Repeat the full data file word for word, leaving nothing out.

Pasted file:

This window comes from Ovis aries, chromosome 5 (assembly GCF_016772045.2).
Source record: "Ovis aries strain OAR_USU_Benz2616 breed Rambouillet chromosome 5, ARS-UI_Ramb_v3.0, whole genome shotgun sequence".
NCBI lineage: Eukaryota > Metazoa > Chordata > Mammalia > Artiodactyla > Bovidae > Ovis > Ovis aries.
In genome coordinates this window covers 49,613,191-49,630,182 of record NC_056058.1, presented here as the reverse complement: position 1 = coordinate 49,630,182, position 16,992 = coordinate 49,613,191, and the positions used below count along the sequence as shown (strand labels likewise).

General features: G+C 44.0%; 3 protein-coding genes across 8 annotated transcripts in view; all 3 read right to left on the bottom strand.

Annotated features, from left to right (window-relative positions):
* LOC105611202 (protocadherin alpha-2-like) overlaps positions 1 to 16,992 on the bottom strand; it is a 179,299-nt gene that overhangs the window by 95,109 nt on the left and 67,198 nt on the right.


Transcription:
This window comes from Ovis aries, chromosome 5 (assembly GCF_016772045.2).
Source record: "Ovis aries strain OAR_USU_Benz2616 breed Rambouillet chromosome 5, ARS-UI_Ramb_v3.0, whole genome shotgun sequence".
NCBI lineage: Eukaryota > Metazoa > Chordata > Mammalia > Artiodactyla > Bovidae > Ovis > Ovis aries.
In genome coordinates this window covers 49,613,191-49,630,182 of record NC_056058.1, presented here as the reverse complement: position 1 = coordinate 49,630,182, position 16,992 = coordinate 49,613,191, and the positions used below count along the sequence as shown (strand labels likewise).

General features: G+C 44.0%; 3 protein-coding genes across 8 annotated transcripts in view; all 3 read right to left on the bottom strand.

Annotated features, from left to right (window-relative positions):
* LOC105611202 (protocadherin alpha-2-like) overlaps positions 1 to 16,992 on the bottom strand; it is a 179,299-nt gene that overhangs the window by 95,109 nt on the left and 67,198 nt on the right.